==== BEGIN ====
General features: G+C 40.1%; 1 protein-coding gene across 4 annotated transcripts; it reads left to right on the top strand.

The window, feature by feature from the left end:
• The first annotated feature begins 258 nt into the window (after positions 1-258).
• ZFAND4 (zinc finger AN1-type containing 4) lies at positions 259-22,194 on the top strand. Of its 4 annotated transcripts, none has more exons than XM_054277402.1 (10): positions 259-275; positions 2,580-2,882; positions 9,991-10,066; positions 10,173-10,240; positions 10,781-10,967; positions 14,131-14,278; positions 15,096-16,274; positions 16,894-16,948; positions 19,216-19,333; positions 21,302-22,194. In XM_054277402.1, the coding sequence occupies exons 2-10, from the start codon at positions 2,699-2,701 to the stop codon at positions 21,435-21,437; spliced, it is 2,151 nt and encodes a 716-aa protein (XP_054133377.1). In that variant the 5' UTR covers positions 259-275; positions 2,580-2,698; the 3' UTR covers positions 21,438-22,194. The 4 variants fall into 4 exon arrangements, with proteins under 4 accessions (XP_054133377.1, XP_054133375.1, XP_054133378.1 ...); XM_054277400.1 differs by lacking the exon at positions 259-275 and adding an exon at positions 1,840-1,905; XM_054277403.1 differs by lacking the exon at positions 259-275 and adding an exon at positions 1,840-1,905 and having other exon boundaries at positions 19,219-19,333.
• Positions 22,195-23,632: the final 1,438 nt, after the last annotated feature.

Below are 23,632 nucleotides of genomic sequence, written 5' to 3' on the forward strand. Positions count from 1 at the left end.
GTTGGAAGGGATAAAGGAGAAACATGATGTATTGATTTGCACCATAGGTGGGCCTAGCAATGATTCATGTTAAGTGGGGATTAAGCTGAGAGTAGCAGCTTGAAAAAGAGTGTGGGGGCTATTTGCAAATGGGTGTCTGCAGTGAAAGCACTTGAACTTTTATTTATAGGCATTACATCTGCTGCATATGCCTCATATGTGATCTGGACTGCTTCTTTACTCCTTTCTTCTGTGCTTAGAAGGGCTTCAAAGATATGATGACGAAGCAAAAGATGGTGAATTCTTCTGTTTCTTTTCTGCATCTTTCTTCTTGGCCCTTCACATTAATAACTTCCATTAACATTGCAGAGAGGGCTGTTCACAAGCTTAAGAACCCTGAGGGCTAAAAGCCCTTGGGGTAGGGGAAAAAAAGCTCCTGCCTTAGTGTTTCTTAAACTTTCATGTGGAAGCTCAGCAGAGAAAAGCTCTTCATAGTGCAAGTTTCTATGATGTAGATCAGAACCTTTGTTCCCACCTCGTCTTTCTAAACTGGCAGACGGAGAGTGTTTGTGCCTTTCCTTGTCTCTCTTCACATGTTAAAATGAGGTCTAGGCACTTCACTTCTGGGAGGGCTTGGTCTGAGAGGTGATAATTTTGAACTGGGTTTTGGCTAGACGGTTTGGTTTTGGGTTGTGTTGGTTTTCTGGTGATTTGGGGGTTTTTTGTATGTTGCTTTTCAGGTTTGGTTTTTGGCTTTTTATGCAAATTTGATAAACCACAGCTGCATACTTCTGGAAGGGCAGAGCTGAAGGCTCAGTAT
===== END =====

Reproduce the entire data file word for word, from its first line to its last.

General features: G+C 40.1%; 1 protein-coding gene across 4 annotated transcripts; it reads left to right on the top strand.

The window, feature by feature from the left end:
• The first annotated feature begins 258 nt into the window (after positions 1-258).
• ZFAND4 (zinc finger AN1-type containing 4) lies at positions 259-22,194 on the top strand. Of its 4 annotated transcripts, none has more exons than XM_054277402.1 (10): positions 259-275; positions 2,580-2,882; positions 9,991-10,066; positions 10,173-10,240; positions 10,781-10,967; positions 14,131-14,278; positions 15,096-16,274; positions 16,894-16,948; positions 19,216-19,333; positions 21,302-22,194. In XM_054277402.1, the coding sequence occupies exons 2-10, from the start codon at positions 2,699-2,701 to the stop codon at positions 21,435-21,437; spliced, it is 2,151 nt and encodes a 716-aa protein (XP_054133377.1). In that variant the 5' UTR covers positions 259-275; positions 2,580-2,698; the 3' UTR covers positions 21,438-22,194. The 4 variants fall into 4 exon arrangements, with proteins under 4 accessions (XP_054133377.1, XP_054133375.1, XP_054133378.1 ...); XM_054277400.1 differs by lacking the exon at positions 259-275 and adding an exon at positions 1,840-1,905; XM_054277403.1 differs by lacking the exon at positions 259-275 and adding an exon at positions 1,840-1,905 and having other exon boundaries at positions 19,219-19,333.
• Positions 22,195-23,632: the final 1,438 nt, after the last annotated feature.

Below are 23,632 nucleotides of genomic sequence, written 5' to 3' on the forward strand. Positions count from 1 at the left end.
GTTGGAAGGGATAAAGGAGAAACATGATGTATTGATTTGCACCATAGGTGGGCCTAGCAATGATTCATGTTAAGTGGGGATTAAGCTGAGAGTAGCAGCTTGAAAAAGAGTGTGGGGGCTATTTGCAAATGGGTGTCTGCAGTGAAAGCACTTGAACTTTTATTTATAGGCATTACATCTGCTGCATATGCCTCATATGTGATCTGGACTGCTTCTTTACTCCTTTCTTCTGTGCTTAGAAGGGCTTCAAAGATATGATGACGAAGCAAAAGATGGTGAATTCTTCTGTTTCTTTTCTGCATCTTTCTTCTTGGCCCTTCACATTAATAACTTCCATTAACATTGCAGAGAGGGCTGTTCACAAGCTTAAGAACCCTGAGGGCTAAAAGCCCTTGGGGTAGGGGAAAAAAAGCTCCTGCCTTAGTGTTTCTTAAACTTTCATGTGGAAGCTCAGCAGAGAAAAGCTCTTCATAGTGCAAGTTTCTATGATGTAGATCAGAACCTTTGTTCCCACCTCGTCTTTCTAAACTGGCAGACGGAGAGTGTTTGTGCCTTTCCTTGTCTCTCTTCACATGTTAAAATGAGGTCTAGGCACTTCACTTCTGGGAGGGCTTGGTCTGAGAGGTGATAATTTTGAACTGGGTTTTGGCTAGACGGTTTGGTTTTGGGTTGTGTTGGTTTTCTGGTGATTTGGGGGTTTTTTGTATGTTGCTTTTCAGGTTTGGTTTTTGGCTTTTTATGCAAATTTGATAAACCACAGCTGCATACTTCTGGAAGGGCAGAGCTGAAGGCTCAGTAT